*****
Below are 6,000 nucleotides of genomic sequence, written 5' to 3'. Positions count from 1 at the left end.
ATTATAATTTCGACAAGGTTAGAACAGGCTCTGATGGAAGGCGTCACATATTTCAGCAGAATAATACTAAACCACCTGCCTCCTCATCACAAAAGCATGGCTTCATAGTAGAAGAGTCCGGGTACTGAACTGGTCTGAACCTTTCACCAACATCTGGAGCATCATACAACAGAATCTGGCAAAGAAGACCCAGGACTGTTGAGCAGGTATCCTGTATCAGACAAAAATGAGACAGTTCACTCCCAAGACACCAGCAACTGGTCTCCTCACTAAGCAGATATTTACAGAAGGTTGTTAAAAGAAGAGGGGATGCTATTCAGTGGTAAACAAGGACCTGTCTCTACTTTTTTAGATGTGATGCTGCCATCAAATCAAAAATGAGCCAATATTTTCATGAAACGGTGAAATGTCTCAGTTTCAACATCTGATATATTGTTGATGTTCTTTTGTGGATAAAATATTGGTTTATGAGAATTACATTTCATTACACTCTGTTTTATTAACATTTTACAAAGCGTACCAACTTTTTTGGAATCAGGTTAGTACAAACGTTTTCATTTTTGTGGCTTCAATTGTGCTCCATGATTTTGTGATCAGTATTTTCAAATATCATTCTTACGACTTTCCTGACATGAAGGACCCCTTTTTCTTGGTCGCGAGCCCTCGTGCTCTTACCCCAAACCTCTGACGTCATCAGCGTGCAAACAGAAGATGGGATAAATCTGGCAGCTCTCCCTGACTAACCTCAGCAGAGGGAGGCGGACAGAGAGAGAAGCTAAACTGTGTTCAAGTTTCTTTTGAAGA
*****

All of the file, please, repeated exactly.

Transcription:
Below are 6,000 nucleotides of genomic sequence, written 5' to 3'. Positions count from 1 at the left end.
ATTATAATTTCGACAAGGTTAGAACAGGCTCTGATGGAAGGCGTCACATATTTCAGCAGAATAATACTAAACCACCTGCCTCCTCATCACAAAAGCATGGCTTCATAGTAGAAGAGTCCGGGTACTGAACTGGTCTGAACCTTTCACCAACATCTGGAGCATCATACAACAGAATCTGGCAAAGAAGACCCAGGACTGTTGAGCAGGTATCCTGTATCAGACAAAAATGAGACAGTTCACTCCCAAGACACCAGCAACTGGTCTCCTCACTAAGCAGATATTTACAGAAGGTTGTTAAAAGAAGAGGGGATGCTATTCAGTGGTAAACAAGGACCTGTCTCTACTTTTTTAGATGTGATGCTGCCATCAAATCAAAAATGAGCCAATATTTTCATGAAACGGTGAAATGTCTCAGTTTCAACATCTGATATATTGTTGATGTTCTTTTGTGGATAAAATATTGGTTTATGAGAATTACATTTCATTACACTCTGTTTTATTAACATTTTACAAAGCGTACCAACTTTTTTGGAATCAGGTTAGTACAAACGTTTTCATTTTTGTGGCTTCAATTGTGCTCCATGATTTTGTGATCAGTATTTTCAAATATCATTCTTACGACTTTCCTGACATGAAGGACCCCTTTTTCTTGGTCGCGAGCCCTCGTGCTCTTACCCCAAACCTCTGACGTCATCAGCGTGCAAACAGAAGATGGGATAAATCTGGCAGCTCTCCCTGACTAACCTCAGCAGAGGGAGGCGGACAGAGAGAGAAGCTAAACTGTGTTCAAGTTTCTTTTGAAGA